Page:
The Joule Biotechnologies process, called Helioculture, consists of a solar converter that captures sunlight and carbon dioxide, turning them into a liquid biofuel. The converter contains an internal broth of gray water, nutrients, and genetically engineered organisms that use photosynthesis to secrete hydrocarbons that can be used as fuel. The system is completely modular; scaling up the process involves adding additional solar converter units.
Many of the traditional problems of biofuels and solar power are avoided by the Helioculture process. It requires significantly less land than corn-based biofuels and also doesn’t require agriculturally viable land to operate. It also avoids the expense and lack of scalability of algae-based biofuels. Furthermore, the resulting liquid fuel has a greater power density than solid solar cells and can be easily transported without any power degredation.
Most of the specific details of the Joule Biotechnologies process are still unknown. The specific organism used to secrete the fuel has not been revealed (beyond a statement that it is not any form of algae). No indication of further processing needs or methods for integration with traditional fuels or power consumers are available.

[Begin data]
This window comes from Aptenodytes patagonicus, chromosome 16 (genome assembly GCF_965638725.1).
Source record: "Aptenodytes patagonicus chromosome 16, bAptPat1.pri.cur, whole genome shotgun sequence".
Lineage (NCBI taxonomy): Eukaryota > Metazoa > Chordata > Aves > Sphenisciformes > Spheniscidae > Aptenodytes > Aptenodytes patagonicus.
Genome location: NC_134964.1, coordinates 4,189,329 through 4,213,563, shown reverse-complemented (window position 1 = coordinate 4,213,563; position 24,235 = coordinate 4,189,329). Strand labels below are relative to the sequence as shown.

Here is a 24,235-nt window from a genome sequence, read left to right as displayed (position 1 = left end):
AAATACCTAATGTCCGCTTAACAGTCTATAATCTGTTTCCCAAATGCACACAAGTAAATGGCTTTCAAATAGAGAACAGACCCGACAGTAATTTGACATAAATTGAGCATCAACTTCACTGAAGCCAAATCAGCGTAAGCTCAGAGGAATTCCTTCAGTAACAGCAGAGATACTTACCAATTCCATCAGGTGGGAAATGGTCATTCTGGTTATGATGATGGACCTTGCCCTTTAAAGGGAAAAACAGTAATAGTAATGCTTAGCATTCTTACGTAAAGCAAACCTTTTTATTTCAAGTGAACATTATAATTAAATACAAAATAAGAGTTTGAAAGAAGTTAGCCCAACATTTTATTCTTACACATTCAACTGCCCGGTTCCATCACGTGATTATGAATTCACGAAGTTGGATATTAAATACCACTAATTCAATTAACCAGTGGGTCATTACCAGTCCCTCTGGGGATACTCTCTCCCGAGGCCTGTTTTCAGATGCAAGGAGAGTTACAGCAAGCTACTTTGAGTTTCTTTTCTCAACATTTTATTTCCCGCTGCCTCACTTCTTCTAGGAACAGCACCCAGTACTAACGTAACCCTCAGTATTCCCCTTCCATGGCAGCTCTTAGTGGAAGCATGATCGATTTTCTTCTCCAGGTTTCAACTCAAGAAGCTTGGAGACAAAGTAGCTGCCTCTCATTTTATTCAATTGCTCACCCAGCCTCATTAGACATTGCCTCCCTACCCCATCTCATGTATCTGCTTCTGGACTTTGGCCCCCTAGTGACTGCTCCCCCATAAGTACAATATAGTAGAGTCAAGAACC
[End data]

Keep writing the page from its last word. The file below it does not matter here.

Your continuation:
Initially laboratory testing has been completed and Joule Biotechnologies is initiating plans for a pilot plant somewhere in the Southwestern United States. If all goes well, they hope to have commercial ethanol production in place by 2010 and commercial hydrocarbon fuel production in place by 2011. In addition to liquid fuels, Joule Biotechnologies is also using solar power to generate chemicals for a variety of industrial uses.
TFOT has previously reported on other biofuels including genetically engineered bugs (based on E. coli bacteria) capable of excreting fuel that’s very similar to crude oil, a new process that turns garbage into ethanol, and new batteries that draw their power from simple carbohydrates such as sugar. TFOT has also reported on tests of various biofuels including an Air New Zealand jetliner that flew using jatroba fuel in three of its four engines and tests of a Rocketdyne engine using biodiesel fuel instead of traditional fuels.
(Icon image credit: robotbyn.se)